Shrew's Reviews - Bearskin


I recently finished Bearskin by James McLaughin (9 hours I think).  Great book, it sucked me in from the very beginning.  In a nutshell, there's a man with a mysterious (and dangerous?) past hired as caretaker to a private nature reserve where he finds hunters are poaching black bears.  He starts poking around to learn who is responsible and all hell breaks loose. 
So, the man kinda loses it while staking out the poachers.  After being in the woods for a couple weeks he returns to his cabin with no real memory of how long he's been gone or how he was injured.  Then the sheriff pulls up asking if he's seen a man who has gone missing.  (dun dun dun)

While most people would be hoping and praying the hero of the story would be innocent (and maybe he was, maybe he wasn't....), I desperately wanted to read that he turned into a bear and ate the would-be poacher. (Is it a spoiler if I only tell you what did NOT happen?)  It'd be the perfect crime...and what a fun read that would have been!   



Tuesday, January 1, 2019

What Kind of Man...

For those who don't know, I work part-time at the courthouse preparing paperwork for court.  I recently read a disturbing police report and am at a loss for words.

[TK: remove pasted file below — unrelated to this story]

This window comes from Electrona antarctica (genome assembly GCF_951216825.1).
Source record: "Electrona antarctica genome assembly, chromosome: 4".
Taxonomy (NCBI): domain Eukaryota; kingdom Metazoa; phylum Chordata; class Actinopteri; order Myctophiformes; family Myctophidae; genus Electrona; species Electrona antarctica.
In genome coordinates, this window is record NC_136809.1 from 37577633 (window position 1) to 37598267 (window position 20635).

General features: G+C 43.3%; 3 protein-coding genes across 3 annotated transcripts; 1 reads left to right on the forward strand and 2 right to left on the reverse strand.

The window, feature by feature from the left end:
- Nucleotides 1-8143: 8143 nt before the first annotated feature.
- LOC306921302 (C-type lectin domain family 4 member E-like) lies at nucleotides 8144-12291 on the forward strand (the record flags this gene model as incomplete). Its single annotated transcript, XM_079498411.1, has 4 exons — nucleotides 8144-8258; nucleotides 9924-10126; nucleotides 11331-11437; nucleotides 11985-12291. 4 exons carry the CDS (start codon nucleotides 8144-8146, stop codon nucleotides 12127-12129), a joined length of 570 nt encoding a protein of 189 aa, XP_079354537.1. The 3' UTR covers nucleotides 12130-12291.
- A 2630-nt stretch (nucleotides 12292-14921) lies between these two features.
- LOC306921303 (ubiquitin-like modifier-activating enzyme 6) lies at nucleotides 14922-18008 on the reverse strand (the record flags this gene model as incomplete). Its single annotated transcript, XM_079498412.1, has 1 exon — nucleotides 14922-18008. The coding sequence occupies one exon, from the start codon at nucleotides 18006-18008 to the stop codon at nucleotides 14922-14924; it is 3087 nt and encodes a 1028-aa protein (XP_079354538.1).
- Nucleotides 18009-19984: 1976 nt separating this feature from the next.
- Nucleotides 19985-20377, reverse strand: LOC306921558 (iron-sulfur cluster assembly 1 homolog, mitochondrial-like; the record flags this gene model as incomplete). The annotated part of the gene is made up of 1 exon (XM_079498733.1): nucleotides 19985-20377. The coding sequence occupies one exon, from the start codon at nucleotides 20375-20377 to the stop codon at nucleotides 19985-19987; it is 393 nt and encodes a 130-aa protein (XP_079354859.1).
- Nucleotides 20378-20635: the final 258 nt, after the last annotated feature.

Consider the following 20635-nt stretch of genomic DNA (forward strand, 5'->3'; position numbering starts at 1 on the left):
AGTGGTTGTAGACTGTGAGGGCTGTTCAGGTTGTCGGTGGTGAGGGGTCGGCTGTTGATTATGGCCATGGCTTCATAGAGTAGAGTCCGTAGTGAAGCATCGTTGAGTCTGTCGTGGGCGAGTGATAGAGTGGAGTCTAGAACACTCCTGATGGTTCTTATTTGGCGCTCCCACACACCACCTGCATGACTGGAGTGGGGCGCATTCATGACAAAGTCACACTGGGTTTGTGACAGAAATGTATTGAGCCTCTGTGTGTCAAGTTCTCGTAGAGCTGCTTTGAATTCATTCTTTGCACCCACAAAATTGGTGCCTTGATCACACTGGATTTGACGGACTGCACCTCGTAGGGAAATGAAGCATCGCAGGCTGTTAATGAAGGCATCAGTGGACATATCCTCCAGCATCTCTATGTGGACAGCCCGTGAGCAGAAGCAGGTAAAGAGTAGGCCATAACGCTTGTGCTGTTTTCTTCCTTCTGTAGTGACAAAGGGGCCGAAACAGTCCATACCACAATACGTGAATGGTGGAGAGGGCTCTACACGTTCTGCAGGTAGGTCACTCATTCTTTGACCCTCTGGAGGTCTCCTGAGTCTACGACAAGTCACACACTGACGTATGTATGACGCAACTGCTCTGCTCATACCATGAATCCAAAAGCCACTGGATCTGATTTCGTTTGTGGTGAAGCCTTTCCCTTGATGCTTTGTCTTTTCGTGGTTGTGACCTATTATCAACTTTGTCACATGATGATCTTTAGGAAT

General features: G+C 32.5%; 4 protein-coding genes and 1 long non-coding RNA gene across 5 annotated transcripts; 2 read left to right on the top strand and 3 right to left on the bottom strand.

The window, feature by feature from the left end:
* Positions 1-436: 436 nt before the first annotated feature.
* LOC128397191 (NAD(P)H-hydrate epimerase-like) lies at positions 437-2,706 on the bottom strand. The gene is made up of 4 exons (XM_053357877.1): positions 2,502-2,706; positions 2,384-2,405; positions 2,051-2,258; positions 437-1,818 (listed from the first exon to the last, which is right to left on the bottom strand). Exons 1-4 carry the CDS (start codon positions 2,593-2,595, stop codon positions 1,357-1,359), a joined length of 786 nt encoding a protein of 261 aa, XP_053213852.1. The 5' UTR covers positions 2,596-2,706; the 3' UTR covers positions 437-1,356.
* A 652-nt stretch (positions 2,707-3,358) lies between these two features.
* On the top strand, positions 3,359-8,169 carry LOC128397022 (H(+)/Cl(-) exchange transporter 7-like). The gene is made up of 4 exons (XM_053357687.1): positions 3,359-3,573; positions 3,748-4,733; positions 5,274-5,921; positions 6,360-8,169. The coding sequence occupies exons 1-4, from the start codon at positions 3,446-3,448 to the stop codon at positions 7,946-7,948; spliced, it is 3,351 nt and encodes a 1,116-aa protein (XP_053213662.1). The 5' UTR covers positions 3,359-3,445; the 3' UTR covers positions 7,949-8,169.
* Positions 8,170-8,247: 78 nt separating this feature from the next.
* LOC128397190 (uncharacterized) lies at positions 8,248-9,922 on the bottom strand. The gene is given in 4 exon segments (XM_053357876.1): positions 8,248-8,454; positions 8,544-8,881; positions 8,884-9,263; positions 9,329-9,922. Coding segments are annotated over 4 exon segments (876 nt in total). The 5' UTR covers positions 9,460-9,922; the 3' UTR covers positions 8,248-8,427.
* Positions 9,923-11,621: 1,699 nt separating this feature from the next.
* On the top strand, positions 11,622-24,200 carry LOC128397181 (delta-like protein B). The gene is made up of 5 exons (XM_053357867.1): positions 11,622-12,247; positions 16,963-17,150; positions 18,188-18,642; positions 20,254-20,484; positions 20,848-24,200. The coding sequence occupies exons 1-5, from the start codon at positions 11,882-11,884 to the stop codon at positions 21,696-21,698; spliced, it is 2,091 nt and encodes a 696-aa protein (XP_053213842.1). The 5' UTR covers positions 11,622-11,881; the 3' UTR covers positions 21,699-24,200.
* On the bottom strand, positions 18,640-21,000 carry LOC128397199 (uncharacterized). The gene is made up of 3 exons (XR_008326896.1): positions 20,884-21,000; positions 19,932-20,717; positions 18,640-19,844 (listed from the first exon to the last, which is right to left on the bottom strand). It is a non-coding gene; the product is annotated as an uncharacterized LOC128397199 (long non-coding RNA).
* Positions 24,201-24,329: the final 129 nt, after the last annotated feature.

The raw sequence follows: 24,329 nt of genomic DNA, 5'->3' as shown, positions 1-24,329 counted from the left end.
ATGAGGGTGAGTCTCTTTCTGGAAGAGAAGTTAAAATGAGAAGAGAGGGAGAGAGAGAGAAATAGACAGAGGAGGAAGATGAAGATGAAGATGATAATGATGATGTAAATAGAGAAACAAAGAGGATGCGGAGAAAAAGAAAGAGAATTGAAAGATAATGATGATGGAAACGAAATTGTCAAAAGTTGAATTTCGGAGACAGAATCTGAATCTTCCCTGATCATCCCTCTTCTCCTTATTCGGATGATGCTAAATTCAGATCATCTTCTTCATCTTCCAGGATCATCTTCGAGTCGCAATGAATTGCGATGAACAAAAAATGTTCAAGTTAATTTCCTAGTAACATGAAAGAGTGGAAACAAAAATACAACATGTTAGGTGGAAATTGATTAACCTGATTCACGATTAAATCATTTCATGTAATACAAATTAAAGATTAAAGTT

A couple (boyfriend/girlfriend) went to a mutual friend's (male) house.  The couple began arguing and moved into a back bedroom to continue the argument.

When the woman began screaming, the male friend in the other room did nothing.

Soon the couple came back and sat on the sofa where the male friend witnessed the boyfriend striking the girlfriend in the face with his elbow - repeatedly.
The friend did nothing.

When the boyfriend began to choke his girlfriend, the male friend did nothing.
(in his own words, the male friend estimated it went on for 10 or 15 minutes - he did nothing)

When the girlfriend passed out from the strangulation, the male friend did nothing.

When the boyfriend kicked his girlfriend in the stomach, back, and legs, the male friend did nothing.

WHAT KIND OF MAN sits by and allows a woman to be brutalized right in front of him? He's no better than the abusive boyfriend.